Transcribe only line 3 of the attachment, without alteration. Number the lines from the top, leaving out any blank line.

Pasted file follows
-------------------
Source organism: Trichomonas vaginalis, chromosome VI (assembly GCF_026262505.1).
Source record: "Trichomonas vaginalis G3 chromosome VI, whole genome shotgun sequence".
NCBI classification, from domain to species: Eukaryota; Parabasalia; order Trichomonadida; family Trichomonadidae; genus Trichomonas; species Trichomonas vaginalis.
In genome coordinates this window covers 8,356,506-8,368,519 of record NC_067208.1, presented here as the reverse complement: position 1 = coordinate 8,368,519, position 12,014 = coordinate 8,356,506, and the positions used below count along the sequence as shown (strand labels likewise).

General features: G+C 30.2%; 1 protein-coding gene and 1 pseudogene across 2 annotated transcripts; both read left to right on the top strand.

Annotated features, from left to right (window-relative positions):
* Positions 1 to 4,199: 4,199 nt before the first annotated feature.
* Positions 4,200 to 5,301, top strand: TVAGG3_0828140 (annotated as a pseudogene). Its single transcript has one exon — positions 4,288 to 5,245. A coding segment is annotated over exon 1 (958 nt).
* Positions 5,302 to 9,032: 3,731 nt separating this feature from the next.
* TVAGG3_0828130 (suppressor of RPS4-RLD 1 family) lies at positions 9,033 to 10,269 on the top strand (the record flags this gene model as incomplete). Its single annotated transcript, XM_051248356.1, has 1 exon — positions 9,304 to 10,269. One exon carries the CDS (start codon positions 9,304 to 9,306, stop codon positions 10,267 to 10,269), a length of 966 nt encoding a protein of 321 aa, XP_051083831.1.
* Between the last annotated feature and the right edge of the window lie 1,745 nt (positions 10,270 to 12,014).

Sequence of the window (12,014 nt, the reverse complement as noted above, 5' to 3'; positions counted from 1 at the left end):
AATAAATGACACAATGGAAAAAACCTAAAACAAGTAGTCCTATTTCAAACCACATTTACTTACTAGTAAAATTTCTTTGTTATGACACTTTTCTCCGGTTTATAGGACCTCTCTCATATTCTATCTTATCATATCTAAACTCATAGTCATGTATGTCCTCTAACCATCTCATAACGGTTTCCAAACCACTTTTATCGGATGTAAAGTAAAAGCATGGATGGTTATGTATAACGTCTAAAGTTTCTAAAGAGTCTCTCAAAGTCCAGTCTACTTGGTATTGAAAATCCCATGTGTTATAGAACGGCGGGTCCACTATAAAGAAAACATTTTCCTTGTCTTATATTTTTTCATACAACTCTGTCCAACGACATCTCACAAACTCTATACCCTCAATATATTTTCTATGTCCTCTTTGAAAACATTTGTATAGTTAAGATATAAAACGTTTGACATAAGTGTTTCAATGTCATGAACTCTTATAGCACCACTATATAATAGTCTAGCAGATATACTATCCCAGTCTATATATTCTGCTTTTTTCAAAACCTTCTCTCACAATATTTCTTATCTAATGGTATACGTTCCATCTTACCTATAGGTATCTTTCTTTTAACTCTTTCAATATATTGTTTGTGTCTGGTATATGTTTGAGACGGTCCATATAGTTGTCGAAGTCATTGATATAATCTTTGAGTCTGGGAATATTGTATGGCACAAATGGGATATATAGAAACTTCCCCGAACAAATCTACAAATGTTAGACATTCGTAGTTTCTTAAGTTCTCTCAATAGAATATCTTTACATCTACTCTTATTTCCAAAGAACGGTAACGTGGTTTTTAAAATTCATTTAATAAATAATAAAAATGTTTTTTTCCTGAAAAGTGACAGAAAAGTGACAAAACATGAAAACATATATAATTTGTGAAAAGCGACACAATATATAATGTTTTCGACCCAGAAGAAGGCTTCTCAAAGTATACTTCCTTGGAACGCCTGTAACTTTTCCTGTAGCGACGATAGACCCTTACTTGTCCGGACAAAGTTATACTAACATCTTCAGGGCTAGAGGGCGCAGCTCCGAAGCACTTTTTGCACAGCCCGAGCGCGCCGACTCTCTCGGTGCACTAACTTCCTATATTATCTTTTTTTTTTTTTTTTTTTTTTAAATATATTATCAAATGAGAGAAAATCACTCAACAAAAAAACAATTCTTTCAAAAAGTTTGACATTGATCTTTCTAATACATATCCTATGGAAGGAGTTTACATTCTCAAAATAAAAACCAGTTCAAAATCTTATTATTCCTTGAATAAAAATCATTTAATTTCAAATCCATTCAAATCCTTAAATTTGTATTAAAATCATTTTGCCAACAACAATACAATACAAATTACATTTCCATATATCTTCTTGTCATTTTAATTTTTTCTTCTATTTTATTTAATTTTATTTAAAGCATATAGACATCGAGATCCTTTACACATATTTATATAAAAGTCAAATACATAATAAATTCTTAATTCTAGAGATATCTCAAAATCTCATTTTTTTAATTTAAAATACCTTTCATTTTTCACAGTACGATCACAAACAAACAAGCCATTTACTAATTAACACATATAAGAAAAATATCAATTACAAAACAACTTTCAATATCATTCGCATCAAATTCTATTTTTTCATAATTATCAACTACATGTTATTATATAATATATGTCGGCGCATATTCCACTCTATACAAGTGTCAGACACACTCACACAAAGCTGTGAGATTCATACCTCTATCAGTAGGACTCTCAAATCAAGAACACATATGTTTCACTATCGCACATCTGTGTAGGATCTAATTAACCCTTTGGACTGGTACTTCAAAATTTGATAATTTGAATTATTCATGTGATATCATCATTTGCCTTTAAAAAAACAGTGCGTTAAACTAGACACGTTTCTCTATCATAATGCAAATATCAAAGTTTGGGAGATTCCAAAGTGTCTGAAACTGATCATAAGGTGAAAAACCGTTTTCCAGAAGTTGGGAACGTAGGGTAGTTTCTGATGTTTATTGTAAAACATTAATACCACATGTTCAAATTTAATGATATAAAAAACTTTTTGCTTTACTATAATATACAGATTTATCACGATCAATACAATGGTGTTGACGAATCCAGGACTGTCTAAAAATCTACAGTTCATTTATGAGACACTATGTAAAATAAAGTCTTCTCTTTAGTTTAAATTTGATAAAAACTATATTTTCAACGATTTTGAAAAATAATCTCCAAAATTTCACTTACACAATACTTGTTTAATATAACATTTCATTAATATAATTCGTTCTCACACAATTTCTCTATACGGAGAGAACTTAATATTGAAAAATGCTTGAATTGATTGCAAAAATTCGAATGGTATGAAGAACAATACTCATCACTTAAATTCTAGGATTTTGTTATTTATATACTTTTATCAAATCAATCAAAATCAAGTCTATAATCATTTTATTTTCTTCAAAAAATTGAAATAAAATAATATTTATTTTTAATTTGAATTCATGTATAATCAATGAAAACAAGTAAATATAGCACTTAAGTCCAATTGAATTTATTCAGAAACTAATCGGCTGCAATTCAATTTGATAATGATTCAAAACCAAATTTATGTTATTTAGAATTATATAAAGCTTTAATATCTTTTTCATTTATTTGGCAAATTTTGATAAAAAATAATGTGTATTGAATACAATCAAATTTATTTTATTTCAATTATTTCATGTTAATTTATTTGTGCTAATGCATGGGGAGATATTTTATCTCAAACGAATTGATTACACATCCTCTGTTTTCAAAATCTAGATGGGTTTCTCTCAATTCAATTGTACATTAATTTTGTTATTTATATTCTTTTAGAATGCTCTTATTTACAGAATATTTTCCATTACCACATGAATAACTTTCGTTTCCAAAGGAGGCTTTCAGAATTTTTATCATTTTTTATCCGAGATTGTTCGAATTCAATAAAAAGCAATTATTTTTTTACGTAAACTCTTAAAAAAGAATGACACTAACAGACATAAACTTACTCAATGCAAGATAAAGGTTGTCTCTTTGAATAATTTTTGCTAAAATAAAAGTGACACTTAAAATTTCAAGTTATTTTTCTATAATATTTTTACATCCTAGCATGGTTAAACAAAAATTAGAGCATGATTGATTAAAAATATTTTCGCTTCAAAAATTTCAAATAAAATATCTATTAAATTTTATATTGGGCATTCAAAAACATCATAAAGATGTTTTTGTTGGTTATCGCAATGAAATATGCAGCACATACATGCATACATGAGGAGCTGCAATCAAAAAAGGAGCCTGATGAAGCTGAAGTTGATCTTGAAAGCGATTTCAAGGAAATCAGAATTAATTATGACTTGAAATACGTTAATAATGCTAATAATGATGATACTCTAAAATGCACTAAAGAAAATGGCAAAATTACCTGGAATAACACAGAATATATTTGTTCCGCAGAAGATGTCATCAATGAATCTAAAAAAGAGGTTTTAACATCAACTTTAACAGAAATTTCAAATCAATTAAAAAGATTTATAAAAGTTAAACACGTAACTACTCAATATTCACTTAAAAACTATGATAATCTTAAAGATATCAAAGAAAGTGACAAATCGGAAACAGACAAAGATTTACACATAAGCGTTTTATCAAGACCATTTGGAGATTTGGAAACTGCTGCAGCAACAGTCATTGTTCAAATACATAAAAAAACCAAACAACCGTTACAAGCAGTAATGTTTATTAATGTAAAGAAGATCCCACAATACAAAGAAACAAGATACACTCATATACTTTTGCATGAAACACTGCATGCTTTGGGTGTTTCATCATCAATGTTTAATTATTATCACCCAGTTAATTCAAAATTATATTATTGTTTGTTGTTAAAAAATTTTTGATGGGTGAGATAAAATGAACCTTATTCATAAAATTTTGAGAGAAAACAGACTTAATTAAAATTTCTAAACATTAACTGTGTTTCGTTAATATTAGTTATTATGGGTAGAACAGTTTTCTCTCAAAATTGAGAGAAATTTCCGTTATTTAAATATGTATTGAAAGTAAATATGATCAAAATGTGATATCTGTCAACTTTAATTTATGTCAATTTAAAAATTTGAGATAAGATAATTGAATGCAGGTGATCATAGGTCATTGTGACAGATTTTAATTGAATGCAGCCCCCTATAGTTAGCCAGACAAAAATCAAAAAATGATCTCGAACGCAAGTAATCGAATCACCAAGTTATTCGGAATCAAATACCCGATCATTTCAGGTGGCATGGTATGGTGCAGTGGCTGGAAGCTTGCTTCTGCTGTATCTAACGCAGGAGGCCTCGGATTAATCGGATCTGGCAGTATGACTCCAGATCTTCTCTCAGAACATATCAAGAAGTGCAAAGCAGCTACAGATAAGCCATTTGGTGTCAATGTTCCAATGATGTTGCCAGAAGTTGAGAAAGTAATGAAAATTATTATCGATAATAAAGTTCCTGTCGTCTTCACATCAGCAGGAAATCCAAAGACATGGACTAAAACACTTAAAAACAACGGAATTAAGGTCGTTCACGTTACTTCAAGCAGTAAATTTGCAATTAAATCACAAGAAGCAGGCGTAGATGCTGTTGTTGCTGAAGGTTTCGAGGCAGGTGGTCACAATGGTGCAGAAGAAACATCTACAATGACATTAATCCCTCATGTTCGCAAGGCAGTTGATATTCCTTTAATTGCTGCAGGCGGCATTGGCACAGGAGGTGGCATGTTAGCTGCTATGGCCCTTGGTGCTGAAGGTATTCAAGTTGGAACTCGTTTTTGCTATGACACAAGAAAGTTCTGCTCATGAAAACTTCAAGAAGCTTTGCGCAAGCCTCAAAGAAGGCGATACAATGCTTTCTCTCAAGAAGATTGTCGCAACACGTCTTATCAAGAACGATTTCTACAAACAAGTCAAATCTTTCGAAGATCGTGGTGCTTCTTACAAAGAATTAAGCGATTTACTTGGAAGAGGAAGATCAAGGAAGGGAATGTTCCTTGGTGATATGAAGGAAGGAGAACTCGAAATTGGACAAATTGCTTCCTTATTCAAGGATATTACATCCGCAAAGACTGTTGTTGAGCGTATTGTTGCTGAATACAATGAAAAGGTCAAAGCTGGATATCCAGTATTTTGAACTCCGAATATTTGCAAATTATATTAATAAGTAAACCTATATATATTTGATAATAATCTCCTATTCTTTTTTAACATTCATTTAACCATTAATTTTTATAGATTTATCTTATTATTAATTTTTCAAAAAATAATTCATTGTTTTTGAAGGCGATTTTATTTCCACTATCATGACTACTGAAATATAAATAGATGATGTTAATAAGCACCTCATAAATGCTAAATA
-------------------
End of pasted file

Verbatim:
NCBI classification, from domain to species: Eukaryota; Parabasalia; order Trichomonadida; family Trichomonadidae; genus Trichomonas; species Trichomonas vaginalis.